Morning Bullet Points - 09/26/2018




  • Markets trading mixed overnight with corn pulling back into the close of the night session while soybeans/wheat held gains.
  • Stories were making the rounds yesterday of ramped up exports of beans to Argentina and Brazil as those two countries sell everything they can to China at tariff-related inflated prices.
  • The Fed is expected to announce another rate hike this afternoon, which would be the third of the year and on schedule with the plan they have mapped out.
  • Corn technically posted its 5th consecutive higher close, increasing the odds that a low has been made.  The market is still in the bottom portion of the range that we’ve traded the last few months.  Support is at 3.60 and resistance 3.70.
  • Soybeans technically remain in the lower end of their range with support for Nov. at 8.30 and resistance 8.80.
  • Wheat technically remains in a long-term uptrend with support at 5.10 and resistance 5.40.
  • USDA reported 650,000 MT of soybeans to Mexico for the 2018/19 marketing year.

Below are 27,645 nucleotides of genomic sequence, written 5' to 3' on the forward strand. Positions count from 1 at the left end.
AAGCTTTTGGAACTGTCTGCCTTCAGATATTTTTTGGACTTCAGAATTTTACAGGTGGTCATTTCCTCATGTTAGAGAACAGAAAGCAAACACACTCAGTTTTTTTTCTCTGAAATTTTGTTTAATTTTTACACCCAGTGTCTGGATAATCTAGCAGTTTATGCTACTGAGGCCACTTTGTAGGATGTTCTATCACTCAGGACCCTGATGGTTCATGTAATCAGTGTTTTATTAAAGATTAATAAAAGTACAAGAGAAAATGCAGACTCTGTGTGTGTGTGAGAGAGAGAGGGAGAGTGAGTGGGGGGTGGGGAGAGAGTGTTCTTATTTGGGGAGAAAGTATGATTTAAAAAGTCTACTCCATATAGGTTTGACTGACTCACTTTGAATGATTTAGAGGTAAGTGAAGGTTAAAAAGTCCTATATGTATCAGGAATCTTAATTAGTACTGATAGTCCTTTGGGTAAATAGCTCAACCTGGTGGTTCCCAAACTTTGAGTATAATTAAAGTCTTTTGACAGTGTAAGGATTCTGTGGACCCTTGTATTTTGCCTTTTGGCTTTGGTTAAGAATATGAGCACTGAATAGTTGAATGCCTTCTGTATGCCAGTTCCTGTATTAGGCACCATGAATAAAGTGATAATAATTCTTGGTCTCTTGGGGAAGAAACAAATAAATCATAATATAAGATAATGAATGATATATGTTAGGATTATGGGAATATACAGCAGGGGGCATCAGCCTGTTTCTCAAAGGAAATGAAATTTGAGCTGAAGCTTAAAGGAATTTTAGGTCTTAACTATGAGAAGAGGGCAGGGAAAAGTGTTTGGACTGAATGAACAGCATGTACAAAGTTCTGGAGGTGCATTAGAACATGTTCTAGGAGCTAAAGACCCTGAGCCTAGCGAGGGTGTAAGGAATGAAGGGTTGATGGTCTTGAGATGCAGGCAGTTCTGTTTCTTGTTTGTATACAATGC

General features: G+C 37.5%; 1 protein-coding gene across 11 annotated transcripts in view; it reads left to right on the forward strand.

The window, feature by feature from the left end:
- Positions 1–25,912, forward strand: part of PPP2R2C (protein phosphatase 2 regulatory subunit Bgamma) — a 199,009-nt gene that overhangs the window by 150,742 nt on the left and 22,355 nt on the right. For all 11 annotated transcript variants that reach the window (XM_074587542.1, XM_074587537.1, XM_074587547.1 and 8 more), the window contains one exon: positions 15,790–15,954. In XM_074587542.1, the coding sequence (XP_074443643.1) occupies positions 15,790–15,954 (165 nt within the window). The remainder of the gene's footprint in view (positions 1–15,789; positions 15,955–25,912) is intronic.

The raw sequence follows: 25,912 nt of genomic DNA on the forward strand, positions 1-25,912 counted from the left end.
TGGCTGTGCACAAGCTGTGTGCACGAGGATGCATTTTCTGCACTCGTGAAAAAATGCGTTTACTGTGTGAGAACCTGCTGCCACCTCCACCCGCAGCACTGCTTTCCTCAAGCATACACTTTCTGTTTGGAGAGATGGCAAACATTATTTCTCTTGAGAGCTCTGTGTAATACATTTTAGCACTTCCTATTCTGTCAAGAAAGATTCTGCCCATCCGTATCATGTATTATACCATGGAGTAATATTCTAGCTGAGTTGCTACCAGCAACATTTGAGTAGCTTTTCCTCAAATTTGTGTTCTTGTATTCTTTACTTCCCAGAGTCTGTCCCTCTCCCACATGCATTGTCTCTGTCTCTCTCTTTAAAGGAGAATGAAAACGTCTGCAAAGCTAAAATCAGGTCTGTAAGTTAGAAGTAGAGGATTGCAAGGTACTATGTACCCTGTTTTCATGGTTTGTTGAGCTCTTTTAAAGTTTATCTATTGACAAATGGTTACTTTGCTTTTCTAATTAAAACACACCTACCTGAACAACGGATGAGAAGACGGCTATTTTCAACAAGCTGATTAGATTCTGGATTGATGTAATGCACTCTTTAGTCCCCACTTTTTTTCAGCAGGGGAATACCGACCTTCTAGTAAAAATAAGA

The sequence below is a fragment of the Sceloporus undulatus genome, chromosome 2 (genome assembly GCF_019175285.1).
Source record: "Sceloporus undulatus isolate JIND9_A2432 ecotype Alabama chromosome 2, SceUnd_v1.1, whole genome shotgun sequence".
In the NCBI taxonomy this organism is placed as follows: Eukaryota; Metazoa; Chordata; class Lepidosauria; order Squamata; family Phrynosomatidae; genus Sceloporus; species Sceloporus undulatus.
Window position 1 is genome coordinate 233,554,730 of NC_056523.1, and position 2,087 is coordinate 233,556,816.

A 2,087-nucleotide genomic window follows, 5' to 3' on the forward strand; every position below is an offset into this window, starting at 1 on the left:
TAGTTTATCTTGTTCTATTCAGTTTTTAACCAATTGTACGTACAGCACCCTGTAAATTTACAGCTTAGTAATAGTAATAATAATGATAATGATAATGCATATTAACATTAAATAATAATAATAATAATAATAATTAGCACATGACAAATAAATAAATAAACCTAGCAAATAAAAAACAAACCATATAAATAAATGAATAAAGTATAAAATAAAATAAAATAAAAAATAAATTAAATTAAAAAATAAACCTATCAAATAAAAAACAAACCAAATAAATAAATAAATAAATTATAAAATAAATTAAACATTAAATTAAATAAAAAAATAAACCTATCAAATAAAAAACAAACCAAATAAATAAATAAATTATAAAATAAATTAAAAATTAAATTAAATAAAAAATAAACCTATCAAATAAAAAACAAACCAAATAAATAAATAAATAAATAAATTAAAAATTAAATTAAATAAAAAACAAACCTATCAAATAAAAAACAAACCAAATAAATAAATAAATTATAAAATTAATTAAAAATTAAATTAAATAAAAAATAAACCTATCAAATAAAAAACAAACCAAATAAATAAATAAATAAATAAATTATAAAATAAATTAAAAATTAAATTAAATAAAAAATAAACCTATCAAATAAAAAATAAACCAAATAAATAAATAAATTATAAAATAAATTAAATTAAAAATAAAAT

• A wet outlook for much of the Midwest over the next couple of weeks will slow down harvest, but probably not overly concerning this early in the fall.
  • South American weather has chances for needed moisture as they just get started with planting.



  • Corn just finished 5 consecutive higher closes, which gives quite a bit of confidence that a low is in place.  The bearish news (big yields) is in the market and “the funds” are stuck short.  There has been a pretty good rally in a short amount of time, so we may see the market take a breather in here, but overall supply fundamentals are supportive moving forward so look for buyers to step in on any 5-10 cent pull-backs.
  • Soybeans got some good news this morning in the big sale to Mexico.  The market had been unexpectedly strong last week and again yesterday, which may have something to do with this sale.  There is nothing here to change the idea that beans will be the weak leg with corn/wheat outperforming and needing to go higher to give beans a chance at rallying.  If anything, a spike this morning related to the sale could very well run into sellers.
  • Wheat/bean spreaders were selling wheat yesterday, which weighed on the wheat market.  The long-term trend is higher with global supplies shrinking.  Look for pullbacks to find buyers.


Fun Fact of the Day:  Bananas do not grow on trees. Rather, they grow from a root structure that produces an above ground stem. The plant is specifically classified as an arborescent (tree-like) perennial herb; in fact, it is the largest herbaceous flowering plant. The banana plant being an herb is that the banana itself is a berry.

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